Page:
The boat—which was designed by British marine architect Simon Rogers as a functional, low maintenance workboat—was coated with products supplied by Akzo Nobel, and representatives from International joined environmentalist Brosnan and his wife, Keely, at St Katharine Docks in London, UK, for the launch of the craft, called Song of the Whale.
Designed to provide scientific data used to develop policy options for the conservation of animals and the marine environment, International supplied all the coatings for the new 21 meter flagship vessel, from substrate primers to polyurethane finishes and antifoulings.
Regarded as the most effective non-invasive cetacean research vessel in the world, Song of the Whale will also be a world ambassador, educating children and adults about oceans and marine life, as well as the threats they face.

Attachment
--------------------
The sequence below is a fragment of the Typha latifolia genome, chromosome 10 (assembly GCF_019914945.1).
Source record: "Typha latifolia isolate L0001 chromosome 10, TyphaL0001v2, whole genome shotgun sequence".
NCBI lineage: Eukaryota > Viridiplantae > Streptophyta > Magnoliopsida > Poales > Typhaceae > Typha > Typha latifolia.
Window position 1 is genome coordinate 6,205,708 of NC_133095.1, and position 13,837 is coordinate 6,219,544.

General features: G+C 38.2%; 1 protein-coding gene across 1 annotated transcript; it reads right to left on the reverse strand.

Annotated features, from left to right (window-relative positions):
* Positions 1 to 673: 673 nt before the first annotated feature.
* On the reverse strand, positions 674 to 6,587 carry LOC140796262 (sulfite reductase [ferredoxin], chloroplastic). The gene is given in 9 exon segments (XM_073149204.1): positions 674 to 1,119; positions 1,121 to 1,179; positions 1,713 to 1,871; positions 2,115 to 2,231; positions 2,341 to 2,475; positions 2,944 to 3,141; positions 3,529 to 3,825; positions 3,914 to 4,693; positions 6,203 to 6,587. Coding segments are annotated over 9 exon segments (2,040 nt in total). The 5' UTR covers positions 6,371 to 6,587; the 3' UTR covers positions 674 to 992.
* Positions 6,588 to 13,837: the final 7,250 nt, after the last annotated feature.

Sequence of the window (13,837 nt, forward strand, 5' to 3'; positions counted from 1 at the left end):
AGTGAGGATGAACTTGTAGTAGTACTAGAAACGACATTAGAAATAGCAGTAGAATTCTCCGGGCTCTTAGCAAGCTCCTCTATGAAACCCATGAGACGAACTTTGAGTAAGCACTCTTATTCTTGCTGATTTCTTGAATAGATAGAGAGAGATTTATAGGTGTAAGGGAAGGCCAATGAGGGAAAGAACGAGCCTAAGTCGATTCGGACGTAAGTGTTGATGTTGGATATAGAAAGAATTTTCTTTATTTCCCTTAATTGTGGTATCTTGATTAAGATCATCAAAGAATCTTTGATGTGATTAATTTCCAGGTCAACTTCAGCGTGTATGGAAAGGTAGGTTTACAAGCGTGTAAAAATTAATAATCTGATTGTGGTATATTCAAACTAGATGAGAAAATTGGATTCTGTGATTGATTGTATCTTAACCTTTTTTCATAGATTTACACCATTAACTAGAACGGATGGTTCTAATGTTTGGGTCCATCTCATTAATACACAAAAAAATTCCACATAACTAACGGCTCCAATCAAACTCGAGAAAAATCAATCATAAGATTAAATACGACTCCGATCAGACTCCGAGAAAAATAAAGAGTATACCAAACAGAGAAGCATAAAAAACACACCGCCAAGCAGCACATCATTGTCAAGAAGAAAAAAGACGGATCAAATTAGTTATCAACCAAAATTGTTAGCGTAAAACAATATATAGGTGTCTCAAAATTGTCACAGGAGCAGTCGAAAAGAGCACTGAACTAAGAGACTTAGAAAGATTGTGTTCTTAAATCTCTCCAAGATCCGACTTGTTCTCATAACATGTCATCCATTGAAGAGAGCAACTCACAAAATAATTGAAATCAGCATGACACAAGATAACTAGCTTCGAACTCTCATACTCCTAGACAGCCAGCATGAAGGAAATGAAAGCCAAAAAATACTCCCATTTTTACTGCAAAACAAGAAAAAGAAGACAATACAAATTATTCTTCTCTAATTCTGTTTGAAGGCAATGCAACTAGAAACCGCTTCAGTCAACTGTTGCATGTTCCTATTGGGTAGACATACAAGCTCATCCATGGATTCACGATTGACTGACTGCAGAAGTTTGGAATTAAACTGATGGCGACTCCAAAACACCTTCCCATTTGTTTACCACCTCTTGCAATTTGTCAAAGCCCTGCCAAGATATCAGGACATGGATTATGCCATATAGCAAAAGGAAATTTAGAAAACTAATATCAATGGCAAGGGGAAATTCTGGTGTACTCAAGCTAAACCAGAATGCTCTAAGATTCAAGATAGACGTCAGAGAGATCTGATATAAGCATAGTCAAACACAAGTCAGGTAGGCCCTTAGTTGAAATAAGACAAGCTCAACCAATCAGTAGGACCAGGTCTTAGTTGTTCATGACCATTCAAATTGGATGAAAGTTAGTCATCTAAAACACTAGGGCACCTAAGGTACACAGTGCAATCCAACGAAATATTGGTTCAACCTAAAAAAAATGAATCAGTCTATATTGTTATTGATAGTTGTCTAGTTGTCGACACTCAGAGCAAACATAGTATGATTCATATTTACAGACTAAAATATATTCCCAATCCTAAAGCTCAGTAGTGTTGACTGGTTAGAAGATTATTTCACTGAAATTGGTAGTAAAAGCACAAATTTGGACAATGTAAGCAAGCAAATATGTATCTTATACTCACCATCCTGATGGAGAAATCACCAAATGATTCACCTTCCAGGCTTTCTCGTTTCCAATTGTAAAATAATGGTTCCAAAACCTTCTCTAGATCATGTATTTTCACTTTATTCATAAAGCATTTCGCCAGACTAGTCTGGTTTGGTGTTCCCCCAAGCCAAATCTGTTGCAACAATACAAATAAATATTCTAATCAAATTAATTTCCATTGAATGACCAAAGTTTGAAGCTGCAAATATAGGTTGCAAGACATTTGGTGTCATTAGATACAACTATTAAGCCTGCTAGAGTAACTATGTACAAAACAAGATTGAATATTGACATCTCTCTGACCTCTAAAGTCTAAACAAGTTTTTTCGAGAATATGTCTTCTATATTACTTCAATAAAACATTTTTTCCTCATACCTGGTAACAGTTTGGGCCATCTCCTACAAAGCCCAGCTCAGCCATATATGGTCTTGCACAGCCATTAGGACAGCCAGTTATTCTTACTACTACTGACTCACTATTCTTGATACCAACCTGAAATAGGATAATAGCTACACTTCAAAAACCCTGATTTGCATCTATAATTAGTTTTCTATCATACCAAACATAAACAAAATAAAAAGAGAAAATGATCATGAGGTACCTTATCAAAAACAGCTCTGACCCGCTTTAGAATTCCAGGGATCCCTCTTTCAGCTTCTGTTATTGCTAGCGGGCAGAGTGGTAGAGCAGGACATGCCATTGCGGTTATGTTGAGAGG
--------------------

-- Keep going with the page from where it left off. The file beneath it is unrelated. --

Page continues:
Run by a permanent team of nine, the boat’s research equipment includes underwater microphones, with specially designed outriggers stored on the rear deck. A communications/computer room, workshop and wet lab are housed below, while the crow’s nest provides look-out points for photo identification, video tracking and observing whale behavior.
The boat’s maiden voyage was to Iceland to showcase non-invasive research as an alternative to so-called “scientific whaling,” which Iceland resumed last summer.
(Released: July 12, 2004)